In December 1943, Doherty and her sister Marguerite (Peggy) who had joined her in Mexico in 1936, left Mexico for the United States. Both worked in Washington, D. C., during World War II. Mary Louis Doherty worked first (January-July 1944) at the Office of the Coordinator for Cultural Relations, Library Service Division, U.S. Office of Education, and later (November 1944-December 1945) at the U.S. Foreign Economic Administration as a Foreign Economic Specialist, Bureau of Areas, Pan American Branch, Mexico Division. This period is also notable because, in the summer of 1944, she and her sister Marguerite shared a house in Georgetown with Porter. By February 1946, the Doherty sisters were back in Mexico.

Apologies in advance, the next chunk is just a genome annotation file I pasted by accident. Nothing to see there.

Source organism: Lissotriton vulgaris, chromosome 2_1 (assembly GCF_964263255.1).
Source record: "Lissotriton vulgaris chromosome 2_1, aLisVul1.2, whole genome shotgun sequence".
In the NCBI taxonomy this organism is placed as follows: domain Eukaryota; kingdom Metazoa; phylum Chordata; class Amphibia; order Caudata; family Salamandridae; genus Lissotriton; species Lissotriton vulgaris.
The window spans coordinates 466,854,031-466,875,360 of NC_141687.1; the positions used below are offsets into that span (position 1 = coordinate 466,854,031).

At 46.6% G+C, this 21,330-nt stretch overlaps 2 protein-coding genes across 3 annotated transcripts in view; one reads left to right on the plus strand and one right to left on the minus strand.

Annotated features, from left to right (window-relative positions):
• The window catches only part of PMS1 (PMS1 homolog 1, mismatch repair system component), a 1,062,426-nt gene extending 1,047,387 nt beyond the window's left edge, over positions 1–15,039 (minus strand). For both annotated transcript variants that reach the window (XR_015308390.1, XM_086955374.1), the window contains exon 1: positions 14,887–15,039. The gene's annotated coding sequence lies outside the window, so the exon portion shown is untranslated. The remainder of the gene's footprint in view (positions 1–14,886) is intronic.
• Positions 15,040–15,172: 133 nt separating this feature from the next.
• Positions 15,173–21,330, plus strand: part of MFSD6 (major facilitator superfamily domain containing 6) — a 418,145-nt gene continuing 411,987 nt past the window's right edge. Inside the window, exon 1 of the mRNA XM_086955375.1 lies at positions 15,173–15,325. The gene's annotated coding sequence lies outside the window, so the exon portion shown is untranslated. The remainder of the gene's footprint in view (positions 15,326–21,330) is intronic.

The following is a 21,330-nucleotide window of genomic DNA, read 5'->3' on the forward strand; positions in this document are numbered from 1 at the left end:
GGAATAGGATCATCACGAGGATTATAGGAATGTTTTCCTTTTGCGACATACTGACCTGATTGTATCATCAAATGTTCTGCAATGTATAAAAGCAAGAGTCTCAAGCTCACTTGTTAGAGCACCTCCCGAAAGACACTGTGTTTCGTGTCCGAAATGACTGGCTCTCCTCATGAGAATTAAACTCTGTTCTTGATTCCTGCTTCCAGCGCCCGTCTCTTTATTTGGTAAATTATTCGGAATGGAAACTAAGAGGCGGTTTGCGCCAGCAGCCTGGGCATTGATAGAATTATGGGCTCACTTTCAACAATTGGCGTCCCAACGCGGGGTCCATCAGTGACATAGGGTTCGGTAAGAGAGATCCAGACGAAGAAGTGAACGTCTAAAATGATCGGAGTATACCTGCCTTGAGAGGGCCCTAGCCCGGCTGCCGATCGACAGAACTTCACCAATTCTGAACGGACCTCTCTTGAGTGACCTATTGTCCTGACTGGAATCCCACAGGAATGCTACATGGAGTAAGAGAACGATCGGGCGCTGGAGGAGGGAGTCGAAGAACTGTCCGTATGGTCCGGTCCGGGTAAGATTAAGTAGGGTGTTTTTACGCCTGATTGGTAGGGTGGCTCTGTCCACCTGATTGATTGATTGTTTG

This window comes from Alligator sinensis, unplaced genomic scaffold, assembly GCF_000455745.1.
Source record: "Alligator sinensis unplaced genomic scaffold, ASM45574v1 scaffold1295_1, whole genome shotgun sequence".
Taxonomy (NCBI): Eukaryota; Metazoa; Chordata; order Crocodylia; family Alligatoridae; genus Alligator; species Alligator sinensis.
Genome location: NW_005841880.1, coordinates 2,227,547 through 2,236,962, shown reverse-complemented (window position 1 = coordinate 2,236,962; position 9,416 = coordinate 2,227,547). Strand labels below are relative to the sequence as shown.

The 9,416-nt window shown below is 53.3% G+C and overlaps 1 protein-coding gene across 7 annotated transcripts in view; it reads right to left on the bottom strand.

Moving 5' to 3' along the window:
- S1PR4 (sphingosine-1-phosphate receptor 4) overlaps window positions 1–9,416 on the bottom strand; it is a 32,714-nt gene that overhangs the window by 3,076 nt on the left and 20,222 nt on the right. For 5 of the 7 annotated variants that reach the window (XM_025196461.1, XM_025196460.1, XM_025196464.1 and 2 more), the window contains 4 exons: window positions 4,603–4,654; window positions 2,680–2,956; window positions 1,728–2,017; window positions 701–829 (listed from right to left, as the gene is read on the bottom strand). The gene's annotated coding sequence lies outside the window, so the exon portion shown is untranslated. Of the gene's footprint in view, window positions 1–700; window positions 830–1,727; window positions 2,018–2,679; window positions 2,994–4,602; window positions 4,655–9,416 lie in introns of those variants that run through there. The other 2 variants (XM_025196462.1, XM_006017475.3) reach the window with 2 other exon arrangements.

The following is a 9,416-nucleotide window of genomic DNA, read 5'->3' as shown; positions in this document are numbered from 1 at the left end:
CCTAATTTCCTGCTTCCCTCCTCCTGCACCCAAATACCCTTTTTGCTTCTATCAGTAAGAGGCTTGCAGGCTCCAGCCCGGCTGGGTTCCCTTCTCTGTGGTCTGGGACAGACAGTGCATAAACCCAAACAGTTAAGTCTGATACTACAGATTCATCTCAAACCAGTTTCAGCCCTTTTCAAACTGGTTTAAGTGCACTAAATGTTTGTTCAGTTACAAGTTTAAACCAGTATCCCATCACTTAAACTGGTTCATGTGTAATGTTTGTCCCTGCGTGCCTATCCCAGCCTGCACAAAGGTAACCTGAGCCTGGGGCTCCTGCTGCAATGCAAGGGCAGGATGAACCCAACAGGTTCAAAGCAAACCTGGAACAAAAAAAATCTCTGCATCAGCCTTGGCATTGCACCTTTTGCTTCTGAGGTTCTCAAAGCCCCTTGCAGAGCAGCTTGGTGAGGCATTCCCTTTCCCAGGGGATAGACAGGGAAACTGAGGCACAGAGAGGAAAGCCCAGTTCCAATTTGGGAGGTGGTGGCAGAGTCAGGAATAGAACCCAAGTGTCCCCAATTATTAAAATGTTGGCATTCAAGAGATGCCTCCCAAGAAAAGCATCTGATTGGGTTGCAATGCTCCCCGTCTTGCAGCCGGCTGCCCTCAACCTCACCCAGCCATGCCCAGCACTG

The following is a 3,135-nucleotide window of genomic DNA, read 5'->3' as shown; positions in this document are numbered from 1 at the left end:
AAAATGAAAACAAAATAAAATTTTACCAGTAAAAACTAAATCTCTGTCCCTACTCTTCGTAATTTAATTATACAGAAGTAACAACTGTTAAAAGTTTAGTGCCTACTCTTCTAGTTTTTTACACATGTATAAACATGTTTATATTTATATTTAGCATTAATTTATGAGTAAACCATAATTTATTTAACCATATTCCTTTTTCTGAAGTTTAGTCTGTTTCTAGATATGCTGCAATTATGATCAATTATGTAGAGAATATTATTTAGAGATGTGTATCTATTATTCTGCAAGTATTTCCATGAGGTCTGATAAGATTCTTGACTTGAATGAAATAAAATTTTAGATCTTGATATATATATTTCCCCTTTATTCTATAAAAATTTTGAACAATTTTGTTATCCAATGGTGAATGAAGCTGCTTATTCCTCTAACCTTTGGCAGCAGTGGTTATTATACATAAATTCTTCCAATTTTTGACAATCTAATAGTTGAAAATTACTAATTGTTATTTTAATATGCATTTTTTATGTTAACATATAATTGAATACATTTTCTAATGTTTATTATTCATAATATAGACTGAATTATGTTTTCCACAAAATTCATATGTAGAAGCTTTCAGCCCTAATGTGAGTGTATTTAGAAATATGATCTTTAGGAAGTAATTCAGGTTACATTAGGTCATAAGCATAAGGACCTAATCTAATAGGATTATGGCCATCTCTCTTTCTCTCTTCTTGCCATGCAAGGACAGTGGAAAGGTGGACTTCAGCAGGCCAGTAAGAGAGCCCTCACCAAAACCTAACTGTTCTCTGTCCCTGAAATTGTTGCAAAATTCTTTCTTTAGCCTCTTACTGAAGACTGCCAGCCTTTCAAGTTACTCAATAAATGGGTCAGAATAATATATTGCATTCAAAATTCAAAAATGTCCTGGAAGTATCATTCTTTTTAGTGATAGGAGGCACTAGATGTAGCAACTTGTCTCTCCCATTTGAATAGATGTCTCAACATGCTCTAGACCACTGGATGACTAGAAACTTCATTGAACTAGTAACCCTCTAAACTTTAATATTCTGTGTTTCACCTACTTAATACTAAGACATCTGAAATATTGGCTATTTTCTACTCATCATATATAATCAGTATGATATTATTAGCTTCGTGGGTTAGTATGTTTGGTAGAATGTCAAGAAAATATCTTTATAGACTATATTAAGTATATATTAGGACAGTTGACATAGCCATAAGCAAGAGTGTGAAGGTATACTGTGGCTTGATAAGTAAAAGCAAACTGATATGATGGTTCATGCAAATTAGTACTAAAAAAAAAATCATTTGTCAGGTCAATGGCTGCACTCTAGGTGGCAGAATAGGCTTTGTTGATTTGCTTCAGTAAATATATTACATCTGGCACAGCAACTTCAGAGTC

In December 1946, Mary Louis returned to work for Ramón Beteta, who was now Minister of Finance and Public Credit at the Ministry of the Treasury. During her tenure in this position, Doherty served as a member of the Mexican delegation to the United Nations trade conference in Havana, Cuba (November 1947-April 1948). From January 1953 to April 1956, Doherty worked as an economic analyst and translator in Mexico City, Comision de Valores (Mexican Securities and Exchange Commission). For the remaining years of her working life, Doherty worked as English secretary to former Mexican President Miguel Alemán, translating English legal contracts and business dealings into Spanish. At the time Thomas F. Walsh met Doherty and her sister Marguerite in Mexico City in the mid-1970s, they were essentially retired. In 1982, Doherty and her sister moved their permanent residence to Cuernavaca where they had long maintained a weekend getaway home. After the death of Marguerite Doherty in October 1987, Mary Louis Doherty remained in Cuernavaca where she died on May 17, 1995.